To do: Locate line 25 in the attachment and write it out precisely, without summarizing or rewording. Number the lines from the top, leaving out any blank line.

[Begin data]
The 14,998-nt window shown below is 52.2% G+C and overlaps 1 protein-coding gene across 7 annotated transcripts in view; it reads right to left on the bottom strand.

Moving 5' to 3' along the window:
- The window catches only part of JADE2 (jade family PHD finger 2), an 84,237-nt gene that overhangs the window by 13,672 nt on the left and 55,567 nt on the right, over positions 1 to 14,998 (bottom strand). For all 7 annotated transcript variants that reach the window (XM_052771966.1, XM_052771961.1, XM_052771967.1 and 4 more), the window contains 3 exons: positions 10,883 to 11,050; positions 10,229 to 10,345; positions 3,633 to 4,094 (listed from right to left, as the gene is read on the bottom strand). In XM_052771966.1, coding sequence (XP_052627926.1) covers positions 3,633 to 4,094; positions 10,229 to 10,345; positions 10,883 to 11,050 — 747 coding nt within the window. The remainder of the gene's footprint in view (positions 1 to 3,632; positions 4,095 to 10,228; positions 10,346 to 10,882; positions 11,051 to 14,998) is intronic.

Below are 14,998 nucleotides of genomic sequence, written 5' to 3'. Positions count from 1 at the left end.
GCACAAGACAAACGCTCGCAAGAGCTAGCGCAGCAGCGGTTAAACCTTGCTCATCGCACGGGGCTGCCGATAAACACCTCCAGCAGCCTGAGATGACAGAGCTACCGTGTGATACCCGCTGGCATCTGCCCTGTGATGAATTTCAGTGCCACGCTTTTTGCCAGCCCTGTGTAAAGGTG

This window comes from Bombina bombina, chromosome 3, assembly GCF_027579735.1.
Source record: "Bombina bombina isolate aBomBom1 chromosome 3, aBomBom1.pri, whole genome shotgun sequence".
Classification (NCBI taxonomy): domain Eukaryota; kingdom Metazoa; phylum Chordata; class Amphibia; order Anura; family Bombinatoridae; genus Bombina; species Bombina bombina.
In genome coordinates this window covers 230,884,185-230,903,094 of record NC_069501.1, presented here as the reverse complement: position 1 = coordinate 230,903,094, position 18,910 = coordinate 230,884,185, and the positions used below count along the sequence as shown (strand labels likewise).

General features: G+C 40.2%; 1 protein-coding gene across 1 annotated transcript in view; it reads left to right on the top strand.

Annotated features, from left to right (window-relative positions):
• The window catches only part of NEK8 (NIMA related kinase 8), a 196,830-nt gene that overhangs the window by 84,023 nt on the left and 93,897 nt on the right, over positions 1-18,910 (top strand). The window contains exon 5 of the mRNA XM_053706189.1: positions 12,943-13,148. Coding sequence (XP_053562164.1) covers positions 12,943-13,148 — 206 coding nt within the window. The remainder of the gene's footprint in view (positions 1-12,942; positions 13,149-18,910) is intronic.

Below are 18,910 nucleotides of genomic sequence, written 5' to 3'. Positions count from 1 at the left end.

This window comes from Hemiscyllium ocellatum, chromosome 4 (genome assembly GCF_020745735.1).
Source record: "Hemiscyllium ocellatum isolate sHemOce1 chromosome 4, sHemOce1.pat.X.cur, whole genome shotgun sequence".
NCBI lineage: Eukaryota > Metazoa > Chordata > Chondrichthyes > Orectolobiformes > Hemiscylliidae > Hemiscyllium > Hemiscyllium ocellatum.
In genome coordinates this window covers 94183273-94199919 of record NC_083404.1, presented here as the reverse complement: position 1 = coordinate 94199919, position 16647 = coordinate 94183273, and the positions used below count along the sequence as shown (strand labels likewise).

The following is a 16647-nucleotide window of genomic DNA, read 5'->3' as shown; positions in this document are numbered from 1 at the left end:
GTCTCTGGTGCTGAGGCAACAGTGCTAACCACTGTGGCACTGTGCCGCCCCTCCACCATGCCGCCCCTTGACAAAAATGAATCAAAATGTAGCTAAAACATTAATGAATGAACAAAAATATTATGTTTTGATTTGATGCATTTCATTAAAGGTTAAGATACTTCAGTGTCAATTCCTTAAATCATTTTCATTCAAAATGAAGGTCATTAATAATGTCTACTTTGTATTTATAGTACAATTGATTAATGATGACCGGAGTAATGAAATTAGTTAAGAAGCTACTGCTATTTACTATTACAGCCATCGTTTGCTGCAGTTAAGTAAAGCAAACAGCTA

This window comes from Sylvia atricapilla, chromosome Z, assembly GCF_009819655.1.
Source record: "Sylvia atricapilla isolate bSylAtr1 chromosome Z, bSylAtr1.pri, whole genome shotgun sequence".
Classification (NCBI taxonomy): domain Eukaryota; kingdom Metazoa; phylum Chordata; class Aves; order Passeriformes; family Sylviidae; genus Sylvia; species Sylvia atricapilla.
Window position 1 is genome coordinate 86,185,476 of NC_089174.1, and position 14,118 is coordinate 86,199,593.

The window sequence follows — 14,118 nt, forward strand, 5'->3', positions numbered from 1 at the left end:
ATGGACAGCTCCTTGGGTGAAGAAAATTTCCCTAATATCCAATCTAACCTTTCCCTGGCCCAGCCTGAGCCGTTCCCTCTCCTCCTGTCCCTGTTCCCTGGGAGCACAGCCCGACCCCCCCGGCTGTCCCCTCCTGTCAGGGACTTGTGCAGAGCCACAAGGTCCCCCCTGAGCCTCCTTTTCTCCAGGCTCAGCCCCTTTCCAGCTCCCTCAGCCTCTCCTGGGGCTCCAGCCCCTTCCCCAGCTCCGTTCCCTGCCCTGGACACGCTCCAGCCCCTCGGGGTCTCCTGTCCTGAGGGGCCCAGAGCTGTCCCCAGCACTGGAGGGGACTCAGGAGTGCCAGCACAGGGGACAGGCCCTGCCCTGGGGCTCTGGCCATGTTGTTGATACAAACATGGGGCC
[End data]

ATGGACAGCTCCTTGGGTGAAGAAAATTTCCCTAATATCCAATCTAACCTTTCCCTGGCCCAGCCTGAGCCGTTCCCTCTCCTCCTGTCCCTGTTCCCTGGGAGCACAGCCCGACCCCCCCGGCTGTCCCCTCCTGTCAGGGACTTGTGCAGAGCCACAAGGTCCCCCCTGAGCCTCCTTTTCTCCAGGCTCAGCCCCTTTCCAGCTCCCTCAGCCTCTCCTGGGGCTCCAGCCCCTTCCCCAGCTCCGTTCCCTGCCCTGGACACGCTCCAGCCCCTCGGGGTCTCCTGTCCTGAGGGGCCCAGAGCTGTCCCCAGCACTGGAGGGGACTCAGGAGTGCCAGCACAGGGGACAGGCCCTGCCCTGGGGCTCTGGCCATGTTGTTGATACAAACATGGGGCC